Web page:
Wednesday, April 11, 2012
Consider the Eastern Diamondback rattlesnake, for example. The normal venom yield is 492 to 650 mg when the snake is milked. The lethal dose for this snake is considered to be about 100 mg of venom. That means an Eastern Diamondback bite has a very good chance of being lethal, because the snake can inject only a fraction of it's venom load into the victim in order to cause death.
Now compare that with the Sidewinder rattlesnake. The normal yield of venom ranges between 20 to 35 mg per milking, and the lethal dose is considered to be 40 mg. This snake can unload its entire venom capacity and still not hit the lethal threshold.
Again, I stress that this does not mean the Sidewinder is not a dangerous serpent. It is. In fact, note that it takes less than half the amount of a Sidewinder's venom than that of an Eastern Diamondback to be considered deadly to humans. So the venom is very potent. It's just that the snake doesn't normally produce enough to cause human death.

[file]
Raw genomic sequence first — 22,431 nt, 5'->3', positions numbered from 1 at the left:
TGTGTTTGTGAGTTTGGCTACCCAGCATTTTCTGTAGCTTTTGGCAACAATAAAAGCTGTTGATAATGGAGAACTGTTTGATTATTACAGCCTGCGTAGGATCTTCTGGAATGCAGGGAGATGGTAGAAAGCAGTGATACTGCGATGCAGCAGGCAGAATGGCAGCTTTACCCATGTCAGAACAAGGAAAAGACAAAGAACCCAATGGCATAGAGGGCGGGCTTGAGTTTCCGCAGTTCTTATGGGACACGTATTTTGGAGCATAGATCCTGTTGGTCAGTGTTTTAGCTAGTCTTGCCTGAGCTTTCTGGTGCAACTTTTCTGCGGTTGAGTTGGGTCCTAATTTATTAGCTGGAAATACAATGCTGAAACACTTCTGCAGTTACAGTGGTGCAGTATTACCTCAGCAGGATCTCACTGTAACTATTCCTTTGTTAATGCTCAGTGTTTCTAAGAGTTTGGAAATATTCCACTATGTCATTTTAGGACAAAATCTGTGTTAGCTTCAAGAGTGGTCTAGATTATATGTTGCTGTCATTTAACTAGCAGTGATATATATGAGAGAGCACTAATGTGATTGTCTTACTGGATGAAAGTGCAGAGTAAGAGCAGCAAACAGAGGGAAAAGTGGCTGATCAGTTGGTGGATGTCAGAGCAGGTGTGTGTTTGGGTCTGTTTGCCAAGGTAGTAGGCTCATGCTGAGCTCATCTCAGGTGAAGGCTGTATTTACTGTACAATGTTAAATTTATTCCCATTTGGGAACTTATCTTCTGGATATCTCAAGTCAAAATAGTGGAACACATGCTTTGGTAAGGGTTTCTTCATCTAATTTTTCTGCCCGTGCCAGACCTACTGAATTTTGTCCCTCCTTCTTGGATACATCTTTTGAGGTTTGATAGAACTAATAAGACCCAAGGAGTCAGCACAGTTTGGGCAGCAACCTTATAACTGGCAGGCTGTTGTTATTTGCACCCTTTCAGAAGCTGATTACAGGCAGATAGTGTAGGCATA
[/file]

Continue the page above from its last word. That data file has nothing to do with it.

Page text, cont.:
The rule for safety in snake country is to be very watchful to prevent an encounter. Avoid snake habitat such as old buildings, ledges, bushes, debris piles, etc. If you spot a snake, leave it alone. Most venomous snakebites to humans happen because the person messed with the snake on purpose. Fewer than 20% of snakebites occur purely by accident.